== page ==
My 3-year-old is playing a game on his leap pad as he switches between his right and left hand with grace. And he’s perfectly positioned the stylis between his fingers. I didn’t teach him that. Yet ambidexterity is something I’d suspected since he was about one year old.
Let me regress briefly to a devastating moment. When he was about 11 months old, he grabbed my curling iron with his right (dominant) hand and burned it. I didn’t even know he was in the same room with me until I heard him scream. At the ER, he was bandaged up and sent home. The following week, he favored his left hand during meal and play times. He’s been switching back and forth between hands ever since.
But I never saw ambidexterity as clearly as I do now. I have mixed feelings of guilt and awe as I watch him eloquently draw with both hands.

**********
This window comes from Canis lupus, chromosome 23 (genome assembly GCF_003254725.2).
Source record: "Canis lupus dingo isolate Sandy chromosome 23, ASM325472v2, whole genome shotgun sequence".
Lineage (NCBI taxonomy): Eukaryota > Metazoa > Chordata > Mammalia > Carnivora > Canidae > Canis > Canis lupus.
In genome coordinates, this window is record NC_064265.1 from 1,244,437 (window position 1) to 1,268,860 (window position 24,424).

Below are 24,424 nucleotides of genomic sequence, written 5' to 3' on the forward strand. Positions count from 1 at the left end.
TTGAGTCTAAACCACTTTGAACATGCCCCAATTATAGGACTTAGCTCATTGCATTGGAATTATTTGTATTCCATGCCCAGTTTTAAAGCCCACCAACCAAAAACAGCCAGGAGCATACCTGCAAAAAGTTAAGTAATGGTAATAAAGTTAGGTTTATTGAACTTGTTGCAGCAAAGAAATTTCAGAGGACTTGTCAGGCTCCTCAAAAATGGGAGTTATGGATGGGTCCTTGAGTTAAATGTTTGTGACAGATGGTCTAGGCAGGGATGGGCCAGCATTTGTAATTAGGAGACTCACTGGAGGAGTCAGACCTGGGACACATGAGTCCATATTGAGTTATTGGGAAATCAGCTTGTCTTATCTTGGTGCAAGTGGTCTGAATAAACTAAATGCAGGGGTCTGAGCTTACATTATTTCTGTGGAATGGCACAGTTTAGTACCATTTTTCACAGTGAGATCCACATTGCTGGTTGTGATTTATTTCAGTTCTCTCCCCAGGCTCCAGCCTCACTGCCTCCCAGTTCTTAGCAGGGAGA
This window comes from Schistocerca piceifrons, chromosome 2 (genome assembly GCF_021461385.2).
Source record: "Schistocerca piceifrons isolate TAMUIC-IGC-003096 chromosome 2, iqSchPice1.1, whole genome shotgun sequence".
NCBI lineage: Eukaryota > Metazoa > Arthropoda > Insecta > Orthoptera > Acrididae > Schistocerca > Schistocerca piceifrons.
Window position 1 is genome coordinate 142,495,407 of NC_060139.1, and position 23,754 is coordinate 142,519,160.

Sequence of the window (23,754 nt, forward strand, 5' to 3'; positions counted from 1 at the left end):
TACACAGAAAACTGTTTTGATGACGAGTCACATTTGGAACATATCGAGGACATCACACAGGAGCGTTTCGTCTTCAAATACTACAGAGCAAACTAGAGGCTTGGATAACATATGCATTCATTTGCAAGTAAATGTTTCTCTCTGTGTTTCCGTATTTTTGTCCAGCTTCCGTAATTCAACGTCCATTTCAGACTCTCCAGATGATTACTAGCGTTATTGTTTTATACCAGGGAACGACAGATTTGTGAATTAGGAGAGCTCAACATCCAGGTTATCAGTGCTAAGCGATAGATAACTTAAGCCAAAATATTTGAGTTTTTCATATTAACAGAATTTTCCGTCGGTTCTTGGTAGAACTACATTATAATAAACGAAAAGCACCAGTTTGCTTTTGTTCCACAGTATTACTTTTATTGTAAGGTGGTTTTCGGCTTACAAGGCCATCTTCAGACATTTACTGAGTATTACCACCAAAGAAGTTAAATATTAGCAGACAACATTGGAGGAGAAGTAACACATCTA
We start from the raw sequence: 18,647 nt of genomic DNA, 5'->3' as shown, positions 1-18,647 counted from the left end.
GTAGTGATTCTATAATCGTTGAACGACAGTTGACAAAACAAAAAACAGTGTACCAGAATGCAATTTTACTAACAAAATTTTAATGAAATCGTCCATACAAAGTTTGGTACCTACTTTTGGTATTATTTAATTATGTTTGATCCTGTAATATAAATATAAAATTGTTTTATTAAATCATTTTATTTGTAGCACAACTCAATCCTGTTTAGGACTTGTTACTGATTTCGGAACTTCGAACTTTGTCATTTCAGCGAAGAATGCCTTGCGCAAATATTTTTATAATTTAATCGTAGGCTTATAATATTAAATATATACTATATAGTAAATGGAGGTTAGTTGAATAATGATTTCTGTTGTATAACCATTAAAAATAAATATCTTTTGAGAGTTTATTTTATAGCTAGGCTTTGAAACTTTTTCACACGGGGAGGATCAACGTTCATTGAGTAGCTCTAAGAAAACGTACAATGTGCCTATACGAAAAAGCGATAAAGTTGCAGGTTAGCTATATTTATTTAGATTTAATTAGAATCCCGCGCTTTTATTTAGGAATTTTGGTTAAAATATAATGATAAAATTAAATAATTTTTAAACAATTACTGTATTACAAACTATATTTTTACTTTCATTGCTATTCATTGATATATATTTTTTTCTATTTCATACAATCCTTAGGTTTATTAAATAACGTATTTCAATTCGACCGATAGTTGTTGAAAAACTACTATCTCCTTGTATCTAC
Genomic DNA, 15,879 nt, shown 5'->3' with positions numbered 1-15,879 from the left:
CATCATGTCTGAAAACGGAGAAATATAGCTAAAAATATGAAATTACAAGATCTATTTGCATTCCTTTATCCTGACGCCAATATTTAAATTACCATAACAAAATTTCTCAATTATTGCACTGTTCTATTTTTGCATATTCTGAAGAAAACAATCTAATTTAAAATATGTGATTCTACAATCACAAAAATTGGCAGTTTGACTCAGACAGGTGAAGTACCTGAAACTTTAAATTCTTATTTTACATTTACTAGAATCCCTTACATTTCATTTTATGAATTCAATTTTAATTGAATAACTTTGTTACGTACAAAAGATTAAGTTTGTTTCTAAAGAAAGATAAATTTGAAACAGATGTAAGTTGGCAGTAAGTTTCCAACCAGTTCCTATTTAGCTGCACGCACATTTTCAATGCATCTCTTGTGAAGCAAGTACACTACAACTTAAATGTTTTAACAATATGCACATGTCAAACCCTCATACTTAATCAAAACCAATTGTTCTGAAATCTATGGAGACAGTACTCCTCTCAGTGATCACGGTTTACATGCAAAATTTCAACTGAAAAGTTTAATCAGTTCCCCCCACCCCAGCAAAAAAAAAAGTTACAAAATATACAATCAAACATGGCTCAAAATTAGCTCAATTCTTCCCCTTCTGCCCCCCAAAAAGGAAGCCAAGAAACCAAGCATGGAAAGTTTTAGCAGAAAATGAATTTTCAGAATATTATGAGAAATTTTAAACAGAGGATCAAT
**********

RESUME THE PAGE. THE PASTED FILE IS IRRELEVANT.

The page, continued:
After a bit of research I learned two things: Those who are ambidextrous can be successful in tasks that require both hands such as playing a keyboard (cool, he loves music) and performing surgery (wow!). Then I read something else that brought me down to earth with a thud. They are also at risk of cognitive disorders because their brains are too symmetrical.
Ambidexterity in Children
Kids who are ambidexterous are symetrical on both sides of the brain. If they are too symmetrical then they may have cognitive problems such as ADHD. It isn’t the fact that ambidexterity causes ADHD, but how how the brain works in relation to ambidexterity. The brain working symetrically has its problems and causes ADHD.
I also learned that left-handed people become ambidextrous to adapt to living in a right-handed world. And right-handed people learn to use both hands after an injury to their right arm or hand (like a burn, ugh). Only about one in 100 people are born with ambidexterity.